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Everything posted by Teasel

  1. quote:Originally posted by TreeBeard (Pid):That was the name! Grr dont you just hate it when you cant remember a name.... I do indeed have Darth in my posession, but I don't think it was me you couldn't remember, as I visited the cache after you two, once the sun had safely set (photos here). I assumed I'd only just missed you but... ...tut, tut, D&P daylight caching?! What's become of you two? I guess you must have found the tales of the Flincher a bit too frightening!
  2. The GeocacheUK database could list members who've posted their first UK find within the last 24hrs. But we can't find people who have signed up, but not yet started caching. Were you thinking of some sort of 'welcome to geocaching' email? I have plans to send a 'congratulations on finding your n00th UK cache' email from GeocacheUK, once the XML feed is in place.
  3. quote:Originally posted by Team Blitz:I was chatting with Marc online earlier: he tells me that he rang the pub, and that Bar-Food **WILL** be available for those of you who haven't managed to book a roast lunch. Great! Just found out I have to be "down south" on Sunday evening so, assuming I can squeeze into the pub, I'll get to see you all for the social
  4. I've just had an email from Elias. Apparently the GC.com servers have been having a bit of a hard time recently, hence the crackdown on webscrapers. So, from the sound of it, right now they've got bigger worries to sort out than our XML feed! However, Elias is hoping to have a beta test feed in the next week or so.
  5. quote:Originally posted by jeremyp: quote:Originally posted by Teasel: +-------------------+-------+-----+| Name | Total | UK |+-------------------+-------+-----+| jeremyp | 118 | 115 | I haven't found any outside the UK yet. I suspect the missing three might be caches with fake coordinates such as the final Cluedo cache. Caches with fake coordinates should be OK. Locationless caches are deliberately omitted (until I can work out what to do with them!), so if you've done any of those, they won't show. Caches which used to be in the UK, but which have now moved abroad (eg the Photographers' caches) will only show in your totals when they are currently resident in the UK! But the problem's most likely to be caches which were archived before the webscraper started running (eg "Winchester Cachers Meet" (GC408D)), as these don't appear on the current list of UK caches. I had just started a project to find all the archived UK caches when... If the XML feed ever happens, it will presumably include details of archived caches.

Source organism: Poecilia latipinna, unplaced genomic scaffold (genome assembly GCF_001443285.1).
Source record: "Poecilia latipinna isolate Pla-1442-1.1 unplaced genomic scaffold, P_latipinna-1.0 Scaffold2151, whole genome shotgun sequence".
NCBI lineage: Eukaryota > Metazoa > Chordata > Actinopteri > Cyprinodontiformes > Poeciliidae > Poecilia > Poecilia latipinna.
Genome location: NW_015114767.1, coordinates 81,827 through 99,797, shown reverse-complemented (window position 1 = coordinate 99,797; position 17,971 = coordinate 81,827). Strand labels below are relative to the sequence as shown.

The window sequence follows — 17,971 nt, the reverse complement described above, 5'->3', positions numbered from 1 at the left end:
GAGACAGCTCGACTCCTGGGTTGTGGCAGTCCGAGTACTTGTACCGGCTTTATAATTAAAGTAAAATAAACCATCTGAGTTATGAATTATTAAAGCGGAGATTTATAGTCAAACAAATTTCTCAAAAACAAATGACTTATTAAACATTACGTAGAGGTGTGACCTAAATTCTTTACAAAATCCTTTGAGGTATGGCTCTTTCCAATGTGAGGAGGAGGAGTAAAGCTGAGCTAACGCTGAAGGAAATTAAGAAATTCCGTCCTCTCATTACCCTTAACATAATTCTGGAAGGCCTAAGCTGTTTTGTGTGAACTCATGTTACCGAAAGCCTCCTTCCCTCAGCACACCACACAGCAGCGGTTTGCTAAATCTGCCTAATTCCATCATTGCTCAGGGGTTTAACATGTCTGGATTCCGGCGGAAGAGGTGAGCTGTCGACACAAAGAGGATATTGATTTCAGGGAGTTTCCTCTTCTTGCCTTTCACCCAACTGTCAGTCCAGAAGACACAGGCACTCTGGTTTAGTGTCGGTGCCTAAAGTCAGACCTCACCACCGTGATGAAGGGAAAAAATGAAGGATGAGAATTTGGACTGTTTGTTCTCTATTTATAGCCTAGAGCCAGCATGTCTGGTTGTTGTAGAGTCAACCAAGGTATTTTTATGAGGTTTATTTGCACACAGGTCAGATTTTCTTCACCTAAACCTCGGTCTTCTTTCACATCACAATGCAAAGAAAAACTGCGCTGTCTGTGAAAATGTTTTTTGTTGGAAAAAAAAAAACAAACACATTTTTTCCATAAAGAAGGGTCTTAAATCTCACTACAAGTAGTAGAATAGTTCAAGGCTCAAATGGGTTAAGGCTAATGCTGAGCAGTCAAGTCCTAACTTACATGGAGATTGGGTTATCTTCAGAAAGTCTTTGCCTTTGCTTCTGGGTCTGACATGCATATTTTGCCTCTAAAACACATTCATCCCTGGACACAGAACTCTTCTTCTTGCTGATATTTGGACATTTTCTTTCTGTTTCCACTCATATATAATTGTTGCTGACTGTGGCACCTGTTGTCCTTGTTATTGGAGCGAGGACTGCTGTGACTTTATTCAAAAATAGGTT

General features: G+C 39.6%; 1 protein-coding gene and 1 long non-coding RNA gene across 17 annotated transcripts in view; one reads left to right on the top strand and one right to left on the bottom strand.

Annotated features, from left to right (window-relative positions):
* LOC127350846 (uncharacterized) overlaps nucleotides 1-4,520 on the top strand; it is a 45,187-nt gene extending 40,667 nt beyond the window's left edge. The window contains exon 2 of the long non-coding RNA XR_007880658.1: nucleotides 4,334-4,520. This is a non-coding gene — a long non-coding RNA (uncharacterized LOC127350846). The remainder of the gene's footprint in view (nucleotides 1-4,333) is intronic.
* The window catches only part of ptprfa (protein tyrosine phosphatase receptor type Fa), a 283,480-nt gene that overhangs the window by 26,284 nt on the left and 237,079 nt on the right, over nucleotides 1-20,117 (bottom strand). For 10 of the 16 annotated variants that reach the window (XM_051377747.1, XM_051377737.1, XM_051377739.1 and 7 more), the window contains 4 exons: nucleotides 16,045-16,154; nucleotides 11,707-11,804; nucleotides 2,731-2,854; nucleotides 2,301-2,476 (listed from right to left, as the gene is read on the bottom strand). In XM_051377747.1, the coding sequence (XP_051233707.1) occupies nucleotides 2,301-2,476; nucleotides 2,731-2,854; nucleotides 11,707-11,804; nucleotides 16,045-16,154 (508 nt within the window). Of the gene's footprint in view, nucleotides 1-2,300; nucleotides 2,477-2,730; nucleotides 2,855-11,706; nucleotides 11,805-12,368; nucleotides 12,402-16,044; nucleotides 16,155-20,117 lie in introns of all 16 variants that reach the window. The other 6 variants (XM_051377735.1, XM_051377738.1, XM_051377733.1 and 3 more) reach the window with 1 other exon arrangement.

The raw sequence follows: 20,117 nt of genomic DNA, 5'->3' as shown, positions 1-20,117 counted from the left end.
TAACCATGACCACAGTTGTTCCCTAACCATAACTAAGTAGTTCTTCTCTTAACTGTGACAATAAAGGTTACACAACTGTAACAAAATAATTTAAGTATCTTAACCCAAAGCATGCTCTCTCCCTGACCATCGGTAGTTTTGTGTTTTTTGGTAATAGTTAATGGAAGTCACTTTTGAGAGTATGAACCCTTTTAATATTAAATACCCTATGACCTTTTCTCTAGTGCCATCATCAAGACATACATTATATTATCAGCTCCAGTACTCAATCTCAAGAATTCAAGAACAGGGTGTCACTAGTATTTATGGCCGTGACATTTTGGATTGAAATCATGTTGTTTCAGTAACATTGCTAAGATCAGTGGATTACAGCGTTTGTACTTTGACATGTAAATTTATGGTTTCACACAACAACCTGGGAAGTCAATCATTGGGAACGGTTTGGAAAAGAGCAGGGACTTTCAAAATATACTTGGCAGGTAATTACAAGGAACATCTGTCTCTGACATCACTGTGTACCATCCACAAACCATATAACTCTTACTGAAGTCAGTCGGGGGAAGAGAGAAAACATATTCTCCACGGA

6. quote:Originally posted by Team Minim:We set out to try Petrus at the weekend, the proper route would normally be across a small bridge, however at present the bridge is an island in a flooded stream. I would have been possible to do the cache by nipping along someones driveway and by passing the wet bit, but since according to my map there' s no right of way i decided to post a note on the site and call it off. As far as I'm aware, the driveway is a concessionary footpath (there are tourist info boards between it and the right of way), so you could have gone that way with a clean conscience. How much further you'd have got without getting wet feet is a different matter! When the cache itself gets flooded, that's the time to worry
  7. quote:Originally posted by lathama:Is it possible to post a complete run down of everone (without totals) in the Century club, Double century club, Triple century club and Quadruple century club from the Uk so we can see who is where and congratuate them all on a wonderful year! The following is a list of people who have found at least 100 caches, most of which are in the UK (sorry trunchbull!), showing their UK and worldwide totals. (UK figures should be taken with a pinch of salt...) +-------------------+-------+-----+| Name | Total | UK |+-------------------+-------+-----+| Slytherin | 413 | 230 || Tim & June | 314 | 292 || The Hornet | 300 | 276 || Subarite | 283 | 269 || Chris n Maria | 237 | 223 || Postie | 211 | 181 || The Northumbrian | 204 | 171 || GAZ | 193 | 154 || The Wombles | 189 | 143 || The Shooteroos | 156 | 143 || The Relic Hunters | 152 | 149 || page28 | 150 | 132 || Lassitude | 139 | 115 || Walker Dan | 126 | 115 || djh | 121 | 110 || JasonW | 119 | 99 || jeremyp | 118 | 115 || Dan Wilson | 118 | 115 || Lost in Space | 116 | 78 || ECM | 115 | 104 || Geo Weasel | 115 | 112 || dodgydaved | 106 | 104 || Huga | 106 | 99 |+-------------------+-------+-----+